Insiders Becoming Outsiders
Insiders Becoming Outsiders
Insiders Becoming Outsiders and Doing the Familiar Differently
Over the last several weeks, InsideNGO held five senior leader forums, convening CFOs, COOs, chief strategy officers, executive HR leaders and, for the first time, CEOs from across our membership. While the agendas and issues varied across these forums, one common refrain we heard at all events was the need to assume a broader perspective in confronting new challenges and identifying new opportunities. Equally important, as either implementers or adopters of change, was the growing need to effectively manage change within organizations, recognizing it is not just a prerogative of leaders, but a responsibility of all professionals across the organization.
One way to cultivate this necessary broader perspective is to assume an “outsider” mindset. Examining our organizations and our operational capabilities with the mindset of an outsider, unconstrained by past decisions, legacies, and practices, may offer new perspectives. Several guiding questions may prompt this view: If you were starting your role today, as an outsider to your organization, what would you do differently? What questions would you ask? What assumptions would you challenge or changes would you consider? What different priorities would emerge? If you were trying to win a new grant or contract, or attract new talent, in competing against your organization, what would you emphasize? Answering these and similar questions may bring new opportunities and creative solutions to the surface.
In addition to the assuming an outsider mindset to discover or prompt new possibilities, gaining acceptance for necessary changes at all levels is increasingly important. One approach that Connor Advisory discusses in its Leading Transformative Change sessions for InsideNGO members is understanding and, where appropriate, designing change as a series of “familiar things done differently.”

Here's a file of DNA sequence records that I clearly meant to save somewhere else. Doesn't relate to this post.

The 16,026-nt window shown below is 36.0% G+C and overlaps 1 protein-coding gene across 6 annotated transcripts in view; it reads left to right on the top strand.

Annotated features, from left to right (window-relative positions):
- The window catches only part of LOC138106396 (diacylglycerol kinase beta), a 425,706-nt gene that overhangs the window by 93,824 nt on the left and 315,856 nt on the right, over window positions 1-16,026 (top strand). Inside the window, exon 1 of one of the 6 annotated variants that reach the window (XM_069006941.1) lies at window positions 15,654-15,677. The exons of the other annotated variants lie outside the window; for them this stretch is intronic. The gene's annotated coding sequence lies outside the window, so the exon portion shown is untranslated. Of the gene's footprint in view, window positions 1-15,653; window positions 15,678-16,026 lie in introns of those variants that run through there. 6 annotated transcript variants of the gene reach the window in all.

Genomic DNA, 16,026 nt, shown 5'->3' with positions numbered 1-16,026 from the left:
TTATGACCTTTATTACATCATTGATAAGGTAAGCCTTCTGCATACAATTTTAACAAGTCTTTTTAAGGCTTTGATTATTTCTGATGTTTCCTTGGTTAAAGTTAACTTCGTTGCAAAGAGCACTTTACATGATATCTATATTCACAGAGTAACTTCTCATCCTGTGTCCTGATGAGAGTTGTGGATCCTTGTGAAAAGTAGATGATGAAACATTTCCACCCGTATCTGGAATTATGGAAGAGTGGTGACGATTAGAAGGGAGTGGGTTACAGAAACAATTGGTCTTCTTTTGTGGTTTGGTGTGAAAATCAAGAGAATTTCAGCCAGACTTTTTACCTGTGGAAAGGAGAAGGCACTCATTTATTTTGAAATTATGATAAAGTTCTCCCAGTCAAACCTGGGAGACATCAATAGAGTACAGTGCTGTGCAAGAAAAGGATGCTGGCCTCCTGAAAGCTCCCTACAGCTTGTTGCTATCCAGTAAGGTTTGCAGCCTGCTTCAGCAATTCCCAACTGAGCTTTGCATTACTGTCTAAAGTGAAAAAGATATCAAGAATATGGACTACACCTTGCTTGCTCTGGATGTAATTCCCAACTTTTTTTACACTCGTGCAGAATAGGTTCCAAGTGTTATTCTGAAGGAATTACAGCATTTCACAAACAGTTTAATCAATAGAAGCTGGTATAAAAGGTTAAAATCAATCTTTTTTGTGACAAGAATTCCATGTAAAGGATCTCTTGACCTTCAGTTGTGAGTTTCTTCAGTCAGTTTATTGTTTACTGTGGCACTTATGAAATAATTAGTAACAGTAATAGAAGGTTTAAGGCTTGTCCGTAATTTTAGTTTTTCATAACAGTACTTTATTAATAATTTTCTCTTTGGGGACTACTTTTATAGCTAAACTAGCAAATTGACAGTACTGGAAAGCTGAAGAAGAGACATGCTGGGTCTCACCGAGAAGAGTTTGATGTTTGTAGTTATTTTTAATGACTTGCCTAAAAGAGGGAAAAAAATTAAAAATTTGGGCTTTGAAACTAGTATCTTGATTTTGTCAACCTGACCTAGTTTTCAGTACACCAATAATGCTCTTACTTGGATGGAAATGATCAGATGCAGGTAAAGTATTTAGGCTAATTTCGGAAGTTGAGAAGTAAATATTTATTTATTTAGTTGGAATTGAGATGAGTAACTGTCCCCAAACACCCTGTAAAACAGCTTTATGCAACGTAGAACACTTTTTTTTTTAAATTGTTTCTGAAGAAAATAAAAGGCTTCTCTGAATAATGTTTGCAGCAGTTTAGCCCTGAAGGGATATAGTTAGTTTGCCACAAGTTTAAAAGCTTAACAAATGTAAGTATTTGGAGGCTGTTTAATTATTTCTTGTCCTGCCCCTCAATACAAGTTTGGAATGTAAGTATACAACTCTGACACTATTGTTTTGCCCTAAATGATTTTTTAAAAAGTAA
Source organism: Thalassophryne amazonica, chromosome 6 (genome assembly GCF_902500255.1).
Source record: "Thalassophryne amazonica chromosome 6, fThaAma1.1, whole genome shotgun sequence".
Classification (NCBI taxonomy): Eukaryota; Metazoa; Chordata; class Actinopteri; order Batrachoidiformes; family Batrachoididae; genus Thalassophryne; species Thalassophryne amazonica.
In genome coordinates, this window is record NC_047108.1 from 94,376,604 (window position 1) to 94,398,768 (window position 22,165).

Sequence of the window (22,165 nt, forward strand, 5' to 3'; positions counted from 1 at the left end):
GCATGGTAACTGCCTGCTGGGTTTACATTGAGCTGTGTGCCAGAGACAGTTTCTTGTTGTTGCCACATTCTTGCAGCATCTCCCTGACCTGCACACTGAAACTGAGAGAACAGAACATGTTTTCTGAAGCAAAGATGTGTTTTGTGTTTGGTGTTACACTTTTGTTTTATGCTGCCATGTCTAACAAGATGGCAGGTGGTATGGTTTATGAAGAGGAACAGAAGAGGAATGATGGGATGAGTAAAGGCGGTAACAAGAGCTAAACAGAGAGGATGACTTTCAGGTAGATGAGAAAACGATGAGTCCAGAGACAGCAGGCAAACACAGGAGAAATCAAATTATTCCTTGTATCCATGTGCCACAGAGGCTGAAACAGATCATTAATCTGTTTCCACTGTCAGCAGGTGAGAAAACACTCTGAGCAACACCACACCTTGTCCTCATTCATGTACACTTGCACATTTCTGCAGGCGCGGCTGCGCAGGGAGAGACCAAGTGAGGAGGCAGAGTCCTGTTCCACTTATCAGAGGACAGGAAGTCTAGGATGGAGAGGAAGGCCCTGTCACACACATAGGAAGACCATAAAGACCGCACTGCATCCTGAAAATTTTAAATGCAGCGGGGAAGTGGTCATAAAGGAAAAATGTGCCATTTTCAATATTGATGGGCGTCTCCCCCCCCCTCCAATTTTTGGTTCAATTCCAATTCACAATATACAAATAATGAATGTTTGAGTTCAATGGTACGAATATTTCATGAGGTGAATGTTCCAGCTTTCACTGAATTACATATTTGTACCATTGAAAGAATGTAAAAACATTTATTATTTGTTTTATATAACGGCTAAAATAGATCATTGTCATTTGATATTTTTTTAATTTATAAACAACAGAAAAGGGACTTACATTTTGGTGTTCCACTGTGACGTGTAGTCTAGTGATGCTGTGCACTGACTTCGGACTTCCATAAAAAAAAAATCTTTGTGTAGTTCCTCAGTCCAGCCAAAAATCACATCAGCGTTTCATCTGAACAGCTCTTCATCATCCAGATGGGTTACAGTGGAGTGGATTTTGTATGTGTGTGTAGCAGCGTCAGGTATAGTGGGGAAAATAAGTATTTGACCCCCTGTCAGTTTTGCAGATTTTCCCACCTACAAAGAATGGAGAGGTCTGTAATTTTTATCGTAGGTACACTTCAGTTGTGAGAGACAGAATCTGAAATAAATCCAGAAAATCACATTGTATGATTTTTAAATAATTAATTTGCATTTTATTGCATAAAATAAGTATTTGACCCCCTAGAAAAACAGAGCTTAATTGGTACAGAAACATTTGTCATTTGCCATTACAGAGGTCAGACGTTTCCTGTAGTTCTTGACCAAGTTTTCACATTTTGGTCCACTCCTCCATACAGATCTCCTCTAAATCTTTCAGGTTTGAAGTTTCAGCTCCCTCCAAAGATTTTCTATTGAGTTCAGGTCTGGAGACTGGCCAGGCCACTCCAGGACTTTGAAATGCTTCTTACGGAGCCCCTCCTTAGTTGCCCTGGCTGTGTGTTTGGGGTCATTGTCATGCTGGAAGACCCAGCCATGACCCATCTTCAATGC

Originally, author Nir Eyal popularized this concept of the familiar done differently in what he called the “California Roll Rule,” which used the analogy of the growth of traditional Japanese sushi in the US marketplace. In his telling, until the invention of the new California roll, which did not contain raw seafood, sushi’s popularity remained low. But with the introduction of the California roll, US consumers began to feel comfortable trying other types of sushi. This led Eyal to note that in general “people don’t want something truly new, they want the familiar done differently.” Being able to translate necessary changes from the often easy-to-resist “new” into the “familiar done differently” may generate better degrees of acceptance, ownership, and sustainability.
What does this mean for the InsideNGO community in our current, more challenging environment? Our day-to-day behaviors and interactions offer new opportunities to enhance our cultures and create greater organizational resiliency. Adopting an outsider’s perspective and then embracing change as the familiar done differently may create the best of both worlds: new ideas and solutions, sustained in familiar and tested practices.